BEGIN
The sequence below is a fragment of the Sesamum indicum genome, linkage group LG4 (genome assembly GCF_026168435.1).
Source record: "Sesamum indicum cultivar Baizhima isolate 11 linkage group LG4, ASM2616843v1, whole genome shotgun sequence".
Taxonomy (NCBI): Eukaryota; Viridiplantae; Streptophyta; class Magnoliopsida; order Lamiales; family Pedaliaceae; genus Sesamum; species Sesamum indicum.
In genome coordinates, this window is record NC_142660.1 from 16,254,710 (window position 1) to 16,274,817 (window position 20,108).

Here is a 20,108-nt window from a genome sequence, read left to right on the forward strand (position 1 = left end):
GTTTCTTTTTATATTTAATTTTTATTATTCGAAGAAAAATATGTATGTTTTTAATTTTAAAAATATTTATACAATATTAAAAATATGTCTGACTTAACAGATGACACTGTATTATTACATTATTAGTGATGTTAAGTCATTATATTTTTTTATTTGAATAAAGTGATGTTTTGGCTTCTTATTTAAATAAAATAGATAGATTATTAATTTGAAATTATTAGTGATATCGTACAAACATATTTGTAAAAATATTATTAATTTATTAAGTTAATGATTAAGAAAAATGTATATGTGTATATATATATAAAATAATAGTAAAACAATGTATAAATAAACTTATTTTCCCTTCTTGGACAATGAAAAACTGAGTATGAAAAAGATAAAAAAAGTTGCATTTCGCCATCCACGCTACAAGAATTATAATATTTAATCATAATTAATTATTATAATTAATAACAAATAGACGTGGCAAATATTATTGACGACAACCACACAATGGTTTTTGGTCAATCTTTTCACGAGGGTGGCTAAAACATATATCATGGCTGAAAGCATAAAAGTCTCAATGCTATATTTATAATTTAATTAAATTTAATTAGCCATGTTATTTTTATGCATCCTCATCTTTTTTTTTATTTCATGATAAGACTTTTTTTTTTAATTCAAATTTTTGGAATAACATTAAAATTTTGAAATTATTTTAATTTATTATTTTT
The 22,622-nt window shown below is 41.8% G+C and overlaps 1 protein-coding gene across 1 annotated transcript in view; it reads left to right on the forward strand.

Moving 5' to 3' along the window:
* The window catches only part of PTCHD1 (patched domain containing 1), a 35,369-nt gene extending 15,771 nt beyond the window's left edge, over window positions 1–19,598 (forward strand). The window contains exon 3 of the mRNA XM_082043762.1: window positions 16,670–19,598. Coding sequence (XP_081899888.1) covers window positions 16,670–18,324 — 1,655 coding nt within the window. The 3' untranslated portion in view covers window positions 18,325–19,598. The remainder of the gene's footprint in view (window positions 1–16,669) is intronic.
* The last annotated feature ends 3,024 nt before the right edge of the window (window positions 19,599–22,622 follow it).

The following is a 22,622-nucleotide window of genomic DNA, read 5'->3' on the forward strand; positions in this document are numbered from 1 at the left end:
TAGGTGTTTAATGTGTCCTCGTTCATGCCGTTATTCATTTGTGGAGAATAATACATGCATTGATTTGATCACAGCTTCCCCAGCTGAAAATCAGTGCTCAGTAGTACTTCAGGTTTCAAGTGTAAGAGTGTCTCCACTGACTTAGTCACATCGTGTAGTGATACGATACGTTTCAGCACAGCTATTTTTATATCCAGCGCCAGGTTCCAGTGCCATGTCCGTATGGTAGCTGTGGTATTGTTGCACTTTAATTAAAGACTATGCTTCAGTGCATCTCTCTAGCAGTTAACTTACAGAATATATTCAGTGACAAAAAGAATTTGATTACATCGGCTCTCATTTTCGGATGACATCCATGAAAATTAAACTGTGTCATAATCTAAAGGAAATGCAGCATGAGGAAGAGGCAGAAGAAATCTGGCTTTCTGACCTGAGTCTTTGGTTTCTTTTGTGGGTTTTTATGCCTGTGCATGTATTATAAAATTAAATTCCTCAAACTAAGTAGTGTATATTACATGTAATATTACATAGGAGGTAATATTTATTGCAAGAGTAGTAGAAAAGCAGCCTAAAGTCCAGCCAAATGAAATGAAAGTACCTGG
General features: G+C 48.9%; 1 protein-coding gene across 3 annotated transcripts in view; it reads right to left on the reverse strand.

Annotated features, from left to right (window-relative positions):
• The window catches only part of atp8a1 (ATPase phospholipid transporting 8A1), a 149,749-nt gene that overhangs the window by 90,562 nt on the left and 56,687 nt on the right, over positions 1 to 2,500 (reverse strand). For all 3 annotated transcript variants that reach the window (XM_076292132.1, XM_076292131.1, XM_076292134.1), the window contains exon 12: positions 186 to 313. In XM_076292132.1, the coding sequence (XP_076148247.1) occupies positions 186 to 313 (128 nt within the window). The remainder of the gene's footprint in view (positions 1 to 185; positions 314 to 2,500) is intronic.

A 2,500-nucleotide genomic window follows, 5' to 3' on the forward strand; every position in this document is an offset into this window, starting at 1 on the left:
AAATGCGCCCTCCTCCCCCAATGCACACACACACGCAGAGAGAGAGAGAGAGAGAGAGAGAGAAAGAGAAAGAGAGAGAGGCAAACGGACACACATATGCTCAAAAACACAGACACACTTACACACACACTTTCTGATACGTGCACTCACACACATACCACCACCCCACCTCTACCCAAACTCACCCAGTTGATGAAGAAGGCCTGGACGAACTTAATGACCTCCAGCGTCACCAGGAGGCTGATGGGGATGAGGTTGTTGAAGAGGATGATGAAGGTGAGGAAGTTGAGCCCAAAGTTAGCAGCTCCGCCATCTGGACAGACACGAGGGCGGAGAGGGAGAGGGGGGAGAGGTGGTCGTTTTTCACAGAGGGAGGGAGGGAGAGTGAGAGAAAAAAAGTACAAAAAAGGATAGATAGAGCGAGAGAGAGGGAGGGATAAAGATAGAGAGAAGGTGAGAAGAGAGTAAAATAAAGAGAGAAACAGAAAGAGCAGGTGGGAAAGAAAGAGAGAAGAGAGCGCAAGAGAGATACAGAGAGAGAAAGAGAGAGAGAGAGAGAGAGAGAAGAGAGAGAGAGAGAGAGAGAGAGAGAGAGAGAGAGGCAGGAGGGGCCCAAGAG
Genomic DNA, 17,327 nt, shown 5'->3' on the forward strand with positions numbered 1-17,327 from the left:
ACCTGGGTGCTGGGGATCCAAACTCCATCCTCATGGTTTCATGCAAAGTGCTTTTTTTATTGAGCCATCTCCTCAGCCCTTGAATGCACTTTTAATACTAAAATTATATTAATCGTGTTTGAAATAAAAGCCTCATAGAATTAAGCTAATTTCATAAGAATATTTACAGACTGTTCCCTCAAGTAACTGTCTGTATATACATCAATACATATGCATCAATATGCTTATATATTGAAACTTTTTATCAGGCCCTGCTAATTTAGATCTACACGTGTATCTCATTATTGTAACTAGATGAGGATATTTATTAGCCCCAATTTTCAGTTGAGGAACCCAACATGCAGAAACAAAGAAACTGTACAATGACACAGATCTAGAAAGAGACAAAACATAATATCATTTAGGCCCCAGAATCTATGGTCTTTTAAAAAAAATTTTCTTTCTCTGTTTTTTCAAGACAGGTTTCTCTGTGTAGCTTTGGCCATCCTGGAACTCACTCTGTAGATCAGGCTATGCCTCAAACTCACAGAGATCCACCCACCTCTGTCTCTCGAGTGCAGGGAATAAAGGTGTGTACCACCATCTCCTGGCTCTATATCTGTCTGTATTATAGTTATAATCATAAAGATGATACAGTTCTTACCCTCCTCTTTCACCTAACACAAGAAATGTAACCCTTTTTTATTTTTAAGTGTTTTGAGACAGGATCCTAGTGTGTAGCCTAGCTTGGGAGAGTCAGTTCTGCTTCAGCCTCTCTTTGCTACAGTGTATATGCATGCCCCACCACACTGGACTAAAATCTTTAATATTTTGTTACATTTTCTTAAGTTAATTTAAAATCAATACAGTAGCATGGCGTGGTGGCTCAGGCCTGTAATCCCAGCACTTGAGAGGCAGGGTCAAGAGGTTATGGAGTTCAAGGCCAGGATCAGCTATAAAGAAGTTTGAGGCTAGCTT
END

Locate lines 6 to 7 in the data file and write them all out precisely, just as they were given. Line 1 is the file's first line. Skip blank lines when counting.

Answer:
GTTTCTTTTTATATTTAATTTTTATTATTCGAAGAAAAATATGTATGTTTTTAATTTTAAAAATATTTATACAATATTAAAAATATGTCTGACTTAACAGATGACACTGTATTATTACATTATTAGTGATGTTAAGTCATTATATTTTTTTATTTGAATAAAGTGATGTTTTGGCTTCTTATTTAAATAAAATAGATAGATTATTAATTTGAAATTATTAGTGATATCGTACAAACATATTTGTAAAAATATTATTAATTTATTAAGTTAATGATTAAGAAAAATGTATATGTGTATATATATATAAAATAATAGTAAAACAATGTATAAATAAACTTATTTTCCCTTCTTGGACAATGAAAAACTGAGTATGAAAAAGATAAAAAAAGTTGCATTTCGCCATCCACGCTACAAGAATTATAATATTTAATCATAATTAATTATTATAATTAATAACAAATAGACGTGGCAAATATTATTGACGACAACCACACAATGGTTTTTGGTCAATCTTTTCACGAGGGTGGCTAAAACATATATCATGGCTGAAAGCATAAAAGTCTCAATGCTATATTTATAATTTAATTAAATTTAATTAGCCATGTTATTTTTATGCATCCTCATCTTTTTTTTTATTTCATGATAAGACTTTTTTTTTTAATTCAAATTTTTGGAATAACATTAAAATTTTGAAATTATTTTAATTTATTATTTTT
The 22,622-nt window shown below is 41.8% G+C and overlaps 1 protein-coding gene across 1 annotated transcript in view; it reads left to right on the forward strand.